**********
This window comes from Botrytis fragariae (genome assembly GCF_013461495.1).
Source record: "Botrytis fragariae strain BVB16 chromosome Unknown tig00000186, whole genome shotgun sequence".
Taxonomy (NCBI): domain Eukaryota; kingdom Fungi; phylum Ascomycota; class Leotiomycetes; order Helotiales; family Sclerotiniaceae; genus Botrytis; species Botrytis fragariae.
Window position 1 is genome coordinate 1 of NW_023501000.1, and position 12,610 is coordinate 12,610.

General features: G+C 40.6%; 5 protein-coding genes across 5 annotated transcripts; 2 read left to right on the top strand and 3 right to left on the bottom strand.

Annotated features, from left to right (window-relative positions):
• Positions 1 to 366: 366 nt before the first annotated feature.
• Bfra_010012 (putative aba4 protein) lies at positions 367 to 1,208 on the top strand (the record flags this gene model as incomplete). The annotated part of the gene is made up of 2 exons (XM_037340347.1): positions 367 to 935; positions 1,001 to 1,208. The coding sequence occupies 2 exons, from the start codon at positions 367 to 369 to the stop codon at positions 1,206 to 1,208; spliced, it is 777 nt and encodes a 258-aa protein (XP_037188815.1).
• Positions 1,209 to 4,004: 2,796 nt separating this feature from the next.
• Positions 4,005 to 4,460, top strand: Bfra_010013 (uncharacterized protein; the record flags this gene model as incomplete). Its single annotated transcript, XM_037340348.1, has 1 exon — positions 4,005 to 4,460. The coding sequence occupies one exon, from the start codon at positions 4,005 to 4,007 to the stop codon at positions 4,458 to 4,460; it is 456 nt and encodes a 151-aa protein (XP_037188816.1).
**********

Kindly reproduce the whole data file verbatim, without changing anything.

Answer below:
This window comes from Botrytis fragariae (genome assembly GCF_013461495.1).
Source record: "Botrytis fragariae strain BVB16 chromosome Unknown tig00000186, whole genome shotgun sequence".
Taxonomy (NCBI): domain Eukaryota; kingdom Fungi; phylum Ascomycota; class Leotiomycetes; order Helotiales; family Sclerotiniaceae; genus Botrytis; species Botrytis fragariae.
Window position 1 is genome coordinate 1 of NW_023501000.1, and position 12,610 is coordinate 12,610.

General features: G+C 40.6%; 5 protein-coding genes across 5 annotated transcripts; 2 read left to right on the top strand and 3 right to left on the bottom strand.

Annotated features, from left to right (window-relative positions):
• Positions 1 to 366: 366 nt before the first annotated feature.
• Bfra_010012 (putative aba4 protein) lies at positions 367 to 1,208 on the top strand (the record flags this gene model as incomplete). The annotated part of the gene is made up of 2 exons (XM_037340347.1): positions 367 to 935; positions 1,001 to 1,208. The coding sequence occupies 2 exons, from the start codon at positions 367 to 369 to the stop codon at positions 1,206 to 1,208; spliced, it is 777 nt and encodes a 258-aa protein (XP_037188815.1).
• Positions 1,209 to 4,004: 2,796 nt separating this feature from the next.
• Positions 4,005 to 4,460, top strand: Bfra_010013 (uncharacterized protein; the record flags this gene model as incomplete). Its single annotated transcript, XM_037340348.1, has 1 exon — positions 4,005 to 4,460. The coding sequence occupies one exon, from the start codon at positions 4,005 to 4,007 to the stop codon at positions 4,458 to 4,460; it is 456 nt and encodes a 151-aa protein (XP_037188816.1).